Given that brain waves are characterised as such by virtue of the wave-like properties of 'electrical activity' in the brain, what is the speed of such waves; and how does it differ from neural conduction rates in peripheral nerves ordinarily in the range ~50 cm/sec. (Oddly I have had difficulty locating an answer to this question elsewhere).


Unfortunately the term "wave" is ambiguous in neuroscience. What you are referring to, alpha waves, only means that neuronal activity tends to oscillate at about 10Hz. Neural oscillations are a widespread phenomena occurring in all brain areas. But it doesn't necessarily mean these waves travels. There are examples of traveling waves, whose speed can vary a lot (from $10^{-1}$ to $10^{-5}\ m.s^{-1}$ depending on the studies). Oscillations across brain areas tends to be synchronized during a task (so one could argue, infinite speed), and within area activity tends to hold a specific phase relationship which varies spatially (as if a wave was "frozen", in which case its speed would be 0). Traveling waves and neural synchrony/coherence might be different phenomena implementing different functions. It is still unclear what brain oscillations are for, or even if they have any purpose at all. Below are some reviews on these topics.

Ermentrout, G.B. and Kleinfeld, D. (2001) Traveling electrical waves in cortex: insights from phase dynamics and speculation on a computational role. Neuron 29, 33–44

Sato, T. K., Nauhaus, I., & Carandini, M. (2012). Traveling waves in visual cortex. Neuron, 75(2), 218-229.

Engel, A. K., Fries, P., & Singer, W. (2001). Dynamic predictions: oscillations and synchrony in top–down processing. Nature Reviews Neuroscience, 2(10), 704-716.

Fries, P. (2005). A mechanism for cognitive dynamics: neuronal communication through neuronal coherence. Trends in cognitive sciences, 9(10), 474-480.


It of course quite depends on which waves you are studying. One cool recent example from the Sejnowski group at the Salk Institute show these circular brain waves occurring during sleep, which complete within ~70msec travelling a loop of ~30cm... http://www.salk.edu/news-release/princess-leia-brainwaves-help-sleeping-brain-store-memories/ (Original paper: https://elifesciences.org/articles/17267)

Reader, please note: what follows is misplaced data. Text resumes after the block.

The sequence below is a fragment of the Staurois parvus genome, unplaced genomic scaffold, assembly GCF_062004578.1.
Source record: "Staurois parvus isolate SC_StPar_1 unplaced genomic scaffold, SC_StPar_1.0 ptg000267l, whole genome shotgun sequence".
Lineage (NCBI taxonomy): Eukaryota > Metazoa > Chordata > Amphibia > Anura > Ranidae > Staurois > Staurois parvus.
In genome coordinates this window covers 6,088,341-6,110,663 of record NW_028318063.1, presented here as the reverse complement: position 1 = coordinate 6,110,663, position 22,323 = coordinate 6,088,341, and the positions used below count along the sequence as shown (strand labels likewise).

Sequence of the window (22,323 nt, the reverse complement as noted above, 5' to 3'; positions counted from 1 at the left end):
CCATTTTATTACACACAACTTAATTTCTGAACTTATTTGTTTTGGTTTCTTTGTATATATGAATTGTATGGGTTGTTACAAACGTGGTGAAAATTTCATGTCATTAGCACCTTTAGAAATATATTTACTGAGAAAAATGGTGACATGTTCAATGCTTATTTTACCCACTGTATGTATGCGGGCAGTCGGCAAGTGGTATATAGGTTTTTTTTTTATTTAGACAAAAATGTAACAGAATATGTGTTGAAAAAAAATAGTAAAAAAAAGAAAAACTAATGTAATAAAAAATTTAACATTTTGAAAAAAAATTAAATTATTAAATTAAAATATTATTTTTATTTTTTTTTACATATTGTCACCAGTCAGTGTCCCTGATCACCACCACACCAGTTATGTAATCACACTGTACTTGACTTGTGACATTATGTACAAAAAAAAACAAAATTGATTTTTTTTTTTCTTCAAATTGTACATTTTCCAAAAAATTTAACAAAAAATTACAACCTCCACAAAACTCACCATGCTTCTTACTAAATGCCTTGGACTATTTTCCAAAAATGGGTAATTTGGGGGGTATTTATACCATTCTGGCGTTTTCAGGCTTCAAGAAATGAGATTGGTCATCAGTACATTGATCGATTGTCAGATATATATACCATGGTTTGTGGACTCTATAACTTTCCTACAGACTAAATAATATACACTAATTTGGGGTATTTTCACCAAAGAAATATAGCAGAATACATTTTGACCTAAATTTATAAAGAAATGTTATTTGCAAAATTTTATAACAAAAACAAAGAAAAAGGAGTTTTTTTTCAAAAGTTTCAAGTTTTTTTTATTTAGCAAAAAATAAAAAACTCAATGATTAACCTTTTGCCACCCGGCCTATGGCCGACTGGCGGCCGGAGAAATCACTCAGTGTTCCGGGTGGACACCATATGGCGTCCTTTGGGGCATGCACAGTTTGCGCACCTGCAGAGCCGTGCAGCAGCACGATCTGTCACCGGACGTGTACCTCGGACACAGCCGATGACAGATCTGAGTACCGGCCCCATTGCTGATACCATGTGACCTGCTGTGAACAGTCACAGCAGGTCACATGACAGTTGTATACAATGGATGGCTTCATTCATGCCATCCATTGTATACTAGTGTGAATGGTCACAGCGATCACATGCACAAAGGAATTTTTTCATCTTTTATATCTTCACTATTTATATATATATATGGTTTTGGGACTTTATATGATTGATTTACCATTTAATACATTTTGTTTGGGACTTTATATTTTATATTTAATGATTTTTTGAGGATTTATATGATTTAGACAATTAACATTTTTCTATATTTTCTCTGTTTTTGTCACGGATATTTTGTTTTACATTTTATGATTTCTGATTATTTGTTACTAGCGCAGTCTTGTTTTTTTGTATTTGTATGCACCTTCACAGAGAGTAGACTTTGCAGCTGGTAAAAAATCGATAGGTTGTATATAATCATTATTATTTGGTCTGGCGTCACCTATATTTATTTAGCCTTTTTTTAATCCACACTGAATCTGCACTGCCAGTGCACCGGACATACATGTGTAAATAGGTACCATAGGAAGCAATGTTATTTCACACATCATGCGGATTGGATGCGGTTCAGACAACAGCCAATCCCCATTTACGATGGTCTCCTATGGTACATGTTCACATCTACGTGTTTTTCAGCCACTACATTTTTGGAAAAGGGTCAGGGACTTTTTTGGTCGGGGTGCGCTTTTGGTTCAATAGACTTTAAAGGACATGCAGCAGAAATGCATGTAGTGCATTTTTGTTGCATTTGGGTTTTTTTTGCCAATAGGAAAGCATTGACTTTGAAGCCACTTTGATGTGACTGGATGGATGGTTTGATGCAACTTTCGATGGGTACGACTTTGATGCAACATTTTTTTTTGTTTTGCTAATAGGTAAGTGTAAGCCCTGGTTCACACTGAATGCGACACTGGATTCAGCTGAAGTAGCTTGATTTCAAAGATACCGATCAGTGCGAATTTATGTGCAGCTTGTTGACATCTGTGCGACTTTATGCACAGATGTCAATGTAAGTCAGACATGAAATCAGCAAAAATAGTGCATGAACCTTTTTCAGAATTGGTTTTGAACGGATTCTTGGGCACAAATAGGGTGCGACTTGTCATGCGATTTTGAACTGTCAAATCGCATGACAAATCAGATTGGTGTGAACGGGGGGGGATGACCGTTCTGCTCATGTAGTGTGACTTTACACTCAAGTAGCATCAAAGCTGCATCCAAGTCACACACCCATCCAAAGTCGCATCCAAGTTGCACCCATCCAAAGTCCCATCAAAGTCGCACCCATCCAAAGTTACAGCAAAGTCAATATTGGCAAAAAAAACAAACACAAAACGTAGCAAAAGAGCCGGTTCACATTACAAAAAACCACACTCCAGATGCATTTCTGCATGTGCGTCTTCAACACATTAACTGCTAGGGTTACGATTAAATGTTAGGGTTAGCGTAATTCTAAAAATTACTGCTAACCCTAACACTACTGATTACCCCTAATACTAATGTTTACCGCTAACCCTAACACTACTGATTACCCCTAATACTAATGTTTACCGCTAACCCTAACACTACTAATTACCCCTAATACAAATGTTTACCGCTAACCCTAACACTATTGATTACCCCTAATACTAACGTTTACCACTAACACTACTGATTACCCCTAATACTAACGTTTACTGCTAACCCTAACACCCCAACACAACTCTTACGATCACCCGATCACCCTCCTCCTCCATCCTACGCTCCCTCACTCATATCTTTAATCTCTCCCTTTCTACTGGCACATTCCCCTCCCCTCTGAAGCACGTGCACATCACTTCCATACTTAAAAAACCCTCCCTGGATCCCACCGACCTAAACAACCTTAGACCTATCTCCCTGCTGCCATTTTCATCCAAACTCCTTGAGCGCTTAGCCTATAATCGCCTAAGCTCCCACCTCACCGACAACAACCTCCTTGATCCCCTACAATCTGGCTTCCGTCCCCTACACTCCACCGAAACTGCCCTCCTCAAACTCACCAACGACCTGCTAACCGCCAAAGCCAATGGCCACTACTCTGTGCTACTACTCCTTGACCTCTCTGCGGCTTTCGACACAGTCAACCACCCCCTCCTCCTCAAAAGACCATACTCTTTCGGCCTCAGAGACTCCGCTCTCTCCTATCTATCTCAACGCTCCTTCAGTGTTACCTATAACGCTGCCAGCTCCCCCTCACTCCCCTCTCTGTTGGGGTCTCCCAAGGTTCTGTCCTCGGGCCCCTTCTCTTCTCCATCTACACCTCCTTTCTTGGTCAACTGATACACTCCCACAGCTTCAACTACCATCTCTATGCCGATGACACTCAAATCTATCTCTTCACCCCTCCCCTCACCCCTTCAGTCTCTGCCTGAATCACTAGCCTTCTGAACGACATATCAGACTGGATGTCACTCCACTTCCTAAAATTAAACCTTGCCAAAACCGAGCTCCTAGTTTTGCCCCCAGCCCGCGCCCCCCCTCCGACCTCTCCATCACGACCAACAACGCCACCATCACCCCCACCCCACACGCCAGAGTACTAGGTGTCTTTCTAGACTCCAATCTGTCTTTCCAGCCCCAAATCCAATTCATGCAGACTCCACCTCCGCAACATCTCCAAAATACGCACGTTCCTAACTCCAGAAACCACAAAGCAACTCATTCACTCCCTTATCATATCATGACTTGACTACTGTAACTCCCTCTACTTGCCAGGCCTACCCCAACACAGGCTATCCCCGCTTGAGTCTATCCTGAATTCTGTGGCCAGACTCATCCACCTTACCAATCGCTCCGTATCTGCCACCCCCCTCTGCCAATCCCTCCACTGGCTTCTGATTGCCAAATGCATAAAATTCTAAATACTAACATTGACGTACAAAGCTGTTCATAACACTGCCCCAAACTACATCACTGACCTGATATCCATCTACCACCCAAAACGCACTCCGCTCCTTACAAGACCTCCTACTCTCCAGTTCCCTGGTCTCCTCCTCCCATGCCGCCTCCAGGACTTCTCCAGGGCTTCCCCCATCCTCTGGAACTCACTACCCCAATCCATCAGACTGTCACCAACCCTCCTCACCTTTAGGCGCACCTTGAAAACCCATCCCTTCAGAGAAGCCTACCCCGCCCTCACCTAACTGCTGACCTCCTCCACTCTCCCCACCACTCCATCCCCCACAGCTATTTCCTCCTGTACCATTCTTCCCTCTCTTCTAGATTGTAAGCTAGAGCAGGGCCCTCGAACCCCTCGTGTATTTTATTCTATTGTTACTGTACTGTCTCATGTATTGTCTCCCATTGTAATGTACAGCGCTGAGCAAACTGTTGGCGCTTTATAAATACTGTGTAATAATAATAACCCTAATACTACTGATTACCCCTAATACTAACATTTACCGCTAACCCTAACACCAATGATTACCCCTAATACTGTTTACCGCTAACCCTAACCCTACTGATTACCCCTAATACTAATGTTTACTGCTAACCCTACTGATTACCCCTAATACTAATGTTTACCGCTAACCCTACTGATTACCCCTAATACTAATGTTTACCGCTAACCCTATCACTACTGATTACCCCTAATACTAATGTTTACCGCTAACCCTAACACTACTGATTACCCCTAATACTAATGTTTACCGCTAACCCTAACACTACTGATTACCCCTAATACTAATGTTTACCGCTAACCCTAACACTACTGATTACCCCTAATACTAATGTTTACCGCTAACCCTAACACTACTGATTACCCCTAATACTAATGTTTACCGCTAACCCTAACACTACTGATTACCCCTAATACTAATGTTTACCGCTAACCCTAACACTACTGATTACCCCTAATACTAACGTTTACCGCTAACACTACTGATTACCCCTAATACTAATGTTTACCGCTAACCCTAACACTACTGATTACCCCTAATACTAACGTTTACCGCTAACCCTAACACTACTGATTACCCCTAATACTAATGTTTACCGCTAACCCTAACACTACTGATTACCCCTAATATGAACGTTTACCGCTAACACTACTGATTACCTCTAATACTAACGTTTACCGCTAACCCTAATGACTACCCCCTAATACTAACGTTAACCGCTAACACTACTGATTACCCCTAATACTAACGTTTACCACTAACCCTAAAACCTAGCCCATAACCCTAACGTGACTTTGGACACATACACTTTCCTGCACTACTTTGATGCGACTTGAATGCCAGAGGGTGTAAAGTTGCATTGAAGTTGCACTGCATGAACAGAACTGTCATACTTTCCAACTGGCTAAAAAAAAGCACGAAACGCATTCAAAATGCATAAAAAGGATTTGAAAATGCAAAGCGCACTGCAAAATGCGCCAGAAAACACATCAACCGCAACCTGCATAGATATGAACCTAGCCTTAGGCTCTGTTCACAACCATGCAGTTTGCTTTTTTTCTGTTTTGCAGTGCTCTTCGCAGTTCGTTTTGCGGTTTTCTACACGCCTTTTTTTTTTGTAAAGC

• $\begingroup$ Consider the simple case of 'alpha waves', with a frequency ~8-12 Hz. What is the speed of propagation within the brain and presumably in its 'white matter'?. $\endgroup$ – jeremiah Nov 7 '17 at 5:43
  • $\begingroup$ @jeremiah See the answer by baca - when people refer to "brain waves" they are talking about oscillations in a recording, they are wave-like in time, not necessarily space. If they travel in space, too, that's a separate property. $\endgroup$ – Bryan Krause Nov 7 '17 at 17:08
  • $\begingroup$ @jeremiah That's right, as baca and Bryan have explained, these 'alpha waves' to which you refer are activities within a frequency band recorded from collective ensembles of neurons (e.g via EEG) where these oscillations might indicate a degree of coherence in a population. The circular brain wave I mentioned above I thought was one of the better examples of a wave I could find (in a more normal sense of the word) where excitation spreads through space and a speed could theoretically be calculated. $\endgroup$ – Louis Leung Nov 7 '17 at 20:57
  • $\begingroup$ Excellent and very helpful answers. My interest is more in the spatial aspect, or I suppose, the co-ordinated relation in sequential activity between or within areas of the cerebrum--but is at this stage still ill-informed. The implication of pyramidal cells seems interesting. $\endgroup$ – jeremiah Nov 8 '17 at 6:00
  • $\begingroup$ @jeremiah Yes, the coordination of waves throughout the brain is fascinating. You asked a good question and I wish I could have provided you with more well-studied examples. $\endgroup$ – Louis Leung Nov 8 '17 at 7:42

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